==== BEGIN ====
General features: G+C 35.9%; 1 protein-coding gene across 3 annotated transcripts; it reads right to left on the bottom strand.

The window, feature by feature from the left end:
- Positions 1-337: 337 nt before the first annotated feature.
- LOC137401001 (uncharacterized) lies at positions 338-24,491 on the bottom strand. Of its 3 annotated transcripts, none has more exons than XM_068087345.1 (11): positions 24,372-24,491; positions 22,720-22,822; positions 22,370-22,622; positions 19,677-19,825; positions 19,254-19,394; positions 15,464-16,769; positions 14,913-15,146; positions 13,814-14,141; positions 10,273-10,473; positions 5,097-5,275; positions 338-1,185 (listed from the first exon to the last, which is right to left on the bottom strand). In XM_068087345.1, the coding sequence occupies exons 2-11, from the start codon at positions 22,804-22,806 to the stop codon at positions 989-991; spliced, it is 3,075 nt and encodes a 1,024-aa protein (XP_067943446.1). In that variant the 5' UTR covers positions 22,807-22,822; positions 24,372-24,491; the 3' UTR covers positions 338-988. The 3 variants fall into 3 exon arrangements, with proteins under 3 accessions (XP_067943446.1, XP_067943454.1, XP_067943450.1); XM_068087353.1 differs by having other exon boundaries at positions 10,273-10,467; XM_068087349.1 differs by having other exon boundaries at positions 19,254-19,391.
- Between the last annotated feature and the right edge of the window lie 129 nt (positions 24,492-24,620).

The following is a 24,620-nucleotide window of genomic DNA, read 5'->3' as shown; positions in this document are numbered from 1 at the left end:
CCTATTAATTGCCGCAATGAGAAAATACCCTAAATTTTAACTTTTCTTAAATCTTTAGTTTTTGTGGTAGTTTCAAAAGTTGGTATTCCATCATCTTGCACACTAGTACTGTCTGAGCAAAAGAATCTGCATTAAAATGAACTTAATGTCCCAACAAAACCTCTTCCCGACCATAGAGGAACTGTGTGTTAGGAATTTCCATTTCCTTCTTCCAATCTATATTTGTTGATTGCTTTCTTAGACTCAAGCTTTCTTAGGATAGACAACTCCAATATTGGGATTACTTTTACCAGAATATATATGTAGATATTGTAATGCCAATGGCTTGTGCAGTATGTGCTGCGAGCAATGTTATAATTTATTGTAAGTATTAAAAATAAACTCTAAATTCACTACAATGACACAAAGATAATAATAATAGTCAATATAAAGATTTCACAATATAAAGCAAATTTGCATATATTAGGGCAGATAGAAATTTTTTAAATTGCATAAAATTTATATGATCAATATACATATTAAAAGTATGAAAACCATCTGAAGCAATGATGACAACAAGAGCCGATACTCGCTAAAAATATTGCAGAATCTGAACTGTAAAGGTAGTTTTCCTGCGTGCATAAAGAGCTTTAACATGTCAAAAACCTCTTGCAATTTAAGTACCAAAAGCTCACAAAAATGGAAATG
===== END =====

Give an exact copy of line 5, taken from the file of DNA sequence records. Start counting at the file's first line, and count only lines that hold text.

- Between the last annotated feature and the right edge of the window lie 129 nt (positions 24,492-24,620).